It took me until just recently to realize this, but the Tamm-Horsfall protein and uromodulin are two names for the same gene.
As we all know, Tamm-Horsfall protein (discovered by Tamm and Horsfall in 1950) is the most abundant protein in normal urine and forms the transparent matrix of hyaline casts. It is synthesized as a membrane protein which is attached to the apical membrane by a GPI-anchor facing the tubular lumen; when cleaved off it is excreted in the urine. Casts only form in the distal tubule & collecting duct, not in the proximal tubule. What is its function?
1. Tamm-Horsfall protein acts as a constitutive inhibitor of calcium-based stone formation. Mice deficient for Tamm-Horsfall protein show an increased tendency towards nephrolithiasis.
2. Tamm-Horsfall protein acts to prevent urinary tract infection. There is some data that certain strains of E. coli may be bound by Tamm-Horsfall protein; once cleaved this could represent a means of eliminating the organism from the urinary tract.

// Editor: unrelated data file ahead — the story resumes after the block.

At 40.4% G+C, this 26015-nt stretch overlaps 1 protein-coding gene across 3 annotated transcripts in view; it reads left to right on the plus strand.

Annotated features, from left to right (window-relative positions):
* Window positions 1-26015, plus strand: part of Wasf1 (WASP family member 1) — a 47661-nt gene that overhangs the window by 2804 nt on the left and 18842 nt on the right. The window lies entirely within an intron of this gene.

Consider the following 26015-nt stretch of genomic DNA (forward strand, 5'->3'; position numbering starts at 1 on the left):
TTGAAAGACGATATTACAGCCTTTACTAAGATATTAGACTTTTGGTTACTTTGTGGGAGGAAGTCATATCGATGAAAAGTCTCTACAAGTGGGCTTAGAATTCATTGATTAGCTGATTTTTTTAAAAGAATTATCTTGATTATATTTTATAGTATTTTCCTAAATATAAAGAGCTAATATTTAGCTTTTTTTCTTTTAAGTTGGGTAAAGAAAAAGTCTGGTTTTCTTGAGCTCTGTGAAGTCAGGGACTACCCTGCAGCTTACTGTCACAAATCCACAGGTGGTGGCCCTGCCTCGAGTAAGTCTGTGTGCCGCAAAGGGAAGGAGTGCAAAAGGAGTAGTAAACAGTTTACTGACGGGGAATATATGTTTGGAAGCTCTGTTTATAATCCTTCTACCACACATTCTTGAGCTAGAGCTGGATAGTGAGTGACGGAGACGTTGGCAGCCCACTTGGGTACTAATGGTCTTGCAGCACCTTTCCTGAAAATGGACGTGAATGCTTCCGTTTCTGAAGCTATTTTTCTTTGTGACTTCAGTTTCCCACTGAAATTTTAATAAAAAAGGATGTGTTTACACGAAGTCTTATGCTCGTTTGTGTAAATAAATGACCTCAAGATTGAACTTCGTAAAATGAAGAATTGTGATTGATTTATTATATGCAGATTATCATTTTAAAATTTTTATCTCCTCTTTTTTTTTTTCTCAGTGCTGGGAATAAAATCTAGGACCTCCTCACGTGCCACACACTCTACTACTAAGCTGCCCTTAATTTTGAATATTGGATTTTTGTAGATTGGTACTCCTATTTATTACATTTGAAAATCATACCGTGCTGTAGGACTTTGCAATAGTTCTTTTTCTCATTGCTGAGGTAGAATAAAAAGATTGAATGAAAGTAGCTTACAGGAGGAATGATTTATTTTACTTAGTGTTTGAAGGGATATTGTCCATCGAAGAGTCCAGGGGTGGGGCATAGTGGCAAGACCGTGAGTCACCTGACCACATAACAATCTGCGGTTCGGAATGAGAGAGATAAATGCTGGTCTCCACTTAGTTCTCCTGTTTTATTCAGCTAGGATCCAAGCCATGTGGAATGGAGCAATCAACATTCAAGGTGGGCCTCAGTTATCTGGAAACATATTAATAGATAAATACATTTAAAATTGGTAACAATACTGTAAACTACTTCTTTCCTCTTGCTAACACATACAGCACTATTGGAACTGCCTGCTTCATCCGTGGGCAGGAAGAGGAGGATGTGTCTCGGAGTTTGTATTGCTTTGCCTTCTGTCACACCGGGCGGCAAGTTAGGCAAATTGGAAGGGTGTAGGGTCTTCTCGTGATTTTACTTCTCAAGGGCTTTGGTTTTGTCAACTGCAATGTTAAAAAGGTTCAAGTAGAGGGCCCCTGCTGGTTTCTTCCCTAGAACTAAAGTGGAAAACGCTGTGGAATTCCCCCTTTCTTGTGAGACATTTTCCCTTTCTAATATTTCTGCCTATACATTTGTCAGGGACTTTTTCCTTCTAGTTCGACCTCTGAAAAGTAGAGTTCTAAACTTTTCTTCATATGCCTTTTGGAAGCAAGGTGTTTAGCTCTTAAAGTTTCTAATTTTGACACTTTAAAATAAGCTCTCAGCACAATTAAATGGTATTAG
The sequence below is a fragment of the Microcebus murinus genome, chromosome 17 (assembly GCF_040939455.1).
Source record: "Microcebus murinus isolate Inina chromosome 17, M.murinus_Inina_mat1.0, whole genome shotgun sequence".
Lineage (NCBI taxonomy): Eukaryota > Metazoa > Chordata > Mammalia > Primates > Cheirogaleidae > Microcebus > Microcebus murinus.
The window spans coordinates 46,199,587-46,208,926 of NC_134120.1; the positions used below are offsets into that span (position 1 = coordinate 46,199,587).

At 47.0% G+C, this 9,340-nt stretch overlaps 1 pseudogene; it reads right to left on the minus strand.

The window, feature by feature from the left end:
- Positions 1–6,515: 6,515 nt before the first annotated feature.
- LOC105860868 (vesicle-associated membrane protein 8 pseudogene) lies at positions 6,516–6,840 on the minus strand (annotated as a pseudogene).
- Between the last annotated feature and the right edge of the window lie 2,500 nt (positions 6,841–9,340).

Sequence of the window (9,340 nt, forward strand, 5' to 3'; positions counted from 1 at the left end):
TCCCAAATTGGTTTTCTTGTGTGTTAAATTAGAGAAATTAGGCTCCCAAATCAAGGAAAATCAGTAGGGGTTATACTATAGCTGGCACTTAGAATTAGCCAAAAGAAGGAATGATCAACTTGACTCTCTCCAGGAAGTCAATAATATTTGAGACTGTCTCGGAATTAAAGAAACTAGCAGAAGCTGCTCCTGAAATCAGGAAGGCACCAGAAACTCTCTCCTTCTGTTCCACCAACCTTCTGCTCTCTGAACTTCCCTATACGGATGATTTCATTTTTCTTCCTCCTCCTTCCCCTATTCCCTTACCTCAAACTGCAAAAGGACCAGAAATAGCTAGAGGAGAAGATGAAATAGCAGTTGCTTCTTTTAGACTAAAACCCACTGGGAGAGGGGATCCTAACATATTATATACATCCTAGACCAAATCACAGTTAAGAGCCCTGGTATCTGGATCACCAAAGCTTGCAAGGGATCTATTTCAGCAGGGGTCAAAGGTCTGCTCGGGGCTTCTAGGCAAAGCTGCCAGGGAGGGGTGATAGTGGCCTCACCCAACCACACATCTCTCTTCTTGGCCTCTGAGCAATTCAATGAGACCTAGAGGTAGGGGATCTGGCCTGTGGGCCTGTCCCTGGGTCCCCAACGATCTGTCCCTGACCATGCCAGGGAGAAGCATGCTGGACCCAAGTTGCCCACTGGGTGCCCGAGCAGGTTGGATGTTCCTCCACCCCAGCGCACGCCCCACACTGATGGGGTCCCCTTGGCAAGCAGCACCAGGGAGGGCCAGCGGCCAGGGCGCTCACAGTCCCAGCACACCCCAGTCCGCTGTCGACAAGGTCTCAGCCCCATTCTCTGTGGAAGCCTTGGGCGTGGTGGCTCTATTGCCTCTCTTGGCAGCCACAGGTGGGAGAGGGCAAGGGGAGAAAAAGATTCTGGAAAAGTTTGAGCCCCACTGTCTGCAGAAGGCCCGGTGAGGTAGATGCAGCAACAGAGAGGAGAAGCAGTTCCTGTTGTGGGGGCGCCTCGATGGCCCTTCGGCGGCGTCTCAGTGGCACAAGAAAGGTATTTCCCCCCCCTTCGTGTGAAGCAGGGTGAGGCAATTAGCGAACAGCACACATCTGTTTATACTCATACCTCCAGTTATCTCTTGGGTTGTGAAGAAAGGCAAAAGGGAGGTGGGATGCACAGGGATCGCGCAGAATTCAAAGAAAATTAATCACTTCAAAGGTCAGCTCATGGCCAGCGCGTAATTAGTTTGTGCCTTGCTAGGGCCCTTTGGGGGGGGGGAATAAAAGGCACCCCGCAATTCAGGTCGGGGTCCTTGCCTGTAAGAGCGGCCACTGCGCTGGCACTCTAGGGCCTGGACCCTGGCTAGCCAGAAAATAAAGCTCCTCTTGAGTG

3. Mutations in Tamm-Horsfall protein cause the autosomal dominant disorder medullary cystic kidney disease type 2 (MCDK2) as well as the disorder familial juvenile hyperuricemic nephropathy (FJHN) . This is a pediatric-onset disease characterized by hyperuricemia, gout, and progressive renal failure. Interestingly it appears that the pathophysiologic mechanism here is that mutations in this gene lead to defects in protein folding and intracellular deposition of mutant Tamm-Horsfall protein.